Microsoft continues hybrid push with stretchable SQL Server

A new feature lets enterprises keep hot data on-premises and move cold data to the cloud

Microsoft is keeping up its push to provide businesses with hybrid cloud tools by offering a new feature that lets companies stretch their database tables from on-premises infrastructure to its Azure storage service. 

Microsoft is launching its SQL Server Stretch Database Service Wednesday, along with the first release candidate beta of SQL Server 2016. The new feature allows database administrators to set up certain tables to stretch from their on-premises infrastructure to Microsoft's cloud, while still allowing applications to access all the data across both environments. 

When a table is set up to use SQL Stretch Database, administrators can specify a length of time after which data is automatically moved from their on-premises SQL Server instance to Azure. Applications querying that database table will be able to see both the data stored on-premises and the data stored in Azure.

That functionality is key because it means that application developers shouldn't have to modify their work in order to take advantage of the feature -- administrators just need to enable it. 

The feature is designed to take advantage of the flexibility of the cloud to save enterprises money and allow them to use more costly on-premises resources for data they want to keep there, while still being able to hold onto data for long periods of time. 

The feature would be useful for organizations like retailers that want to keep years of customer purchase data on hand, but don't want to store all of it on premises, Mark Jewett, Microsoft's director of enterprise cloud and integrated systems marketing, said in an interview.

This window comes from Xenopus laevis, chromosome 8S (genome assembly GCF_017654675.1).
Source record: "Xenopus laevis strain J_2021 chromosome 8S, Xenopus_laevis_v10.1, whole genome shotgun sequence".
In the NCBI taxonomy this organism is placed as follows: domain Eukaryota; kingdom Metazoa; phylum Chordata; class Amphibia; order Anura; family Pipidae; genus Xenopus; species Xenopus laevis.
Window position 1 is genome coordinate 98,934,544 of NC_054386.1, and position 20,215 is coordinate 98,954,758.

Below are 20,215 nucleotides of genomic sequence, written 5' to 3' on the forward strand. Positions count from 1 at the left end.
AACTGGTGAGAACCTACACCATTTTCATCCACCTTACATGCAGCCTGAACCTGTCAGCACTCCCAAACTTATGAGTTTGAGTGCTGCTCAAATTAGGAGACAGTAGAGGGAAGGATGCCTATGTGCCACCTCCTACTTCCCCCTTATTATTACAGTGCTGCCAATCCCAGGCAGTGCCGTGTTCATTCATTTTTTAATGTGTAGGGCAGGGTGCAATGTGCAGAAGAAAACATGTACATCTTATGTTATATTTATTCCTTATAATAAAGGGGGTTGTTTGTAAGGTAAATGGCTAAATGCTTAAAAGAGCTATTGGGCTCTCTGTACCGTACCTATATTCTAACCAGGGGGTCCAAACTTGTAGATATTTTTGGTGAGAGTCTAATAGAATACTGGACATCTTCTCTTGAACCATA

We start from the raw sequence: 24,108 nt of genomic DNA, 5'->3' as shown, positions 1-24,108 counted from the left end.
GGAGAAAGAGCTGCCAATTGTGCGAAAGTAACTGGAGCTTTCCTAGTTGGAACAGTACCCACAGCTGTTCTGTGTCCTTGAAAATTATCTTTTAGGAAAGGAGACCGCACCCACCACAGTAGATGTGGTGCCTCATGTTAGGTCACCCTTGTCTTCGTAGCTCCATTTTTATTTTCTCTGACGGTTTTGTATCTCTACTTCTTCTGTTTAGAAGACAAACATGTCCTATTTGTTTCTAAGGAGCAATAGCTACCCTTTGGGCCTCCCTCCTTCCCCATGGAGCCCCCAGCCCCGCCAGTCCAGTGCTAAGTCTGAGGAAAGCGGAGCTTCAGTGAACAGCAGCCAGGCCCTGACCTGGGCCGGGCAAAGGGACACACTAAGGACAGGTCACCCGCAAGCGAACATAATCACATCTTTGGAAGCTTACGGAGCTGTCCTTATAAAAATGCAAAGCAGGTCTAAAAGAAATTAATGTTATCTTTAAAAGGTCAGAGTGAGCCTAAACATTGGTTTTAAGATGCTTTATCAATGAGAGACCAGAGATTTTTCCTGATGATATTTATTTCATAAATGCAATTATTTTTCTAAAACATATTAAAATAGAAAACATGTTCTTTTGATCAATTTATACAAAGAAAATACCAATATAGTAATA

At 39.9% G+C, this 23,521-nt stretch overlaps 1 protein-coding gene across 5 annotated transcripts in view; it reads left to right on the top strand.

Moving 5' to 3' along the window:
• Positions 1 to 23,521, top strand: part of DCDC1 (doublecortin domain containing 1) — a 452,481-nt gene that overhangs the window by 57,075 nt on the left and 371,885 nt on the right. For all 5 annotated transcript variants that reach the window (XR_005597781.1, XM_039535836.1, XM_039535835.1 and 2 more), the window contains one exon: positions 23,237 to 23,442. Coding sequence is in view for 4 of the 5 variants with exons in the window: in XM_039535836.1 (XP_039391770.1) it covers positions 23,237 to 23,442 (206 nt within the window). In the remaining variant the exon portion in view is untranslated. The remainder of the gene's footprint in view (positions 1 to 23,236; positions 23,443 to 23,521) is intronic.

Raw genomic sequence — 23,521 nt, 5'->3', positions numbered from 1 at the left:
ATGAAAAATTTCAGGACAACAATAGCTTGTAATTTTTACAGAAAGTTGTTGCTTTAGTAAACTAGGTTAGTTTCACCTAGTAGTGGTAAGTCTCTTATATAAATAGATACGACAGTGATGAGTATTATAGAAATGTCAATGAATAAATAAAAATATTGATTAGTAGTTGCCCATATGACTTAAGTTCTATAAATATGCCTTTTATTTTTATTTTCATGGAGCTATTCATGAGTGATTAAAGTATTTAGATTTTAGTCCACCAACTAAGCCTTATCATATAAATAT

In the future, businesses can expect to use parameters other than the age of data to have the service move it automatically to the cloud.

Enterprises can also take advantage of SQL Server's Always Encrypted feature to ensure that their data is encrypted with a key that remains on-premises before the data is sent up to the cloud. That should help alleviate some concerns that administrators may have around the security of their data as it moves back and forth between their data centers and Azure. 

The new service is part of Microsoft's continuing push to attract companies looking to move to the cloud without jumping all the way into the deep end. Last month, the company released its first technical preview of Azure Stack, a software package that will allow businesses to run an Azure environment inside their own data centers. 

Microsoft has emphasized its hybrid cloud capabilities in an effort to capture the business of organizations that are gradually moving to the cloud. That strategy makes sense for the company because Amazon and Google, its competitors in the hyperscale cloud market, don't have the same investments in providing on-premises server software. 

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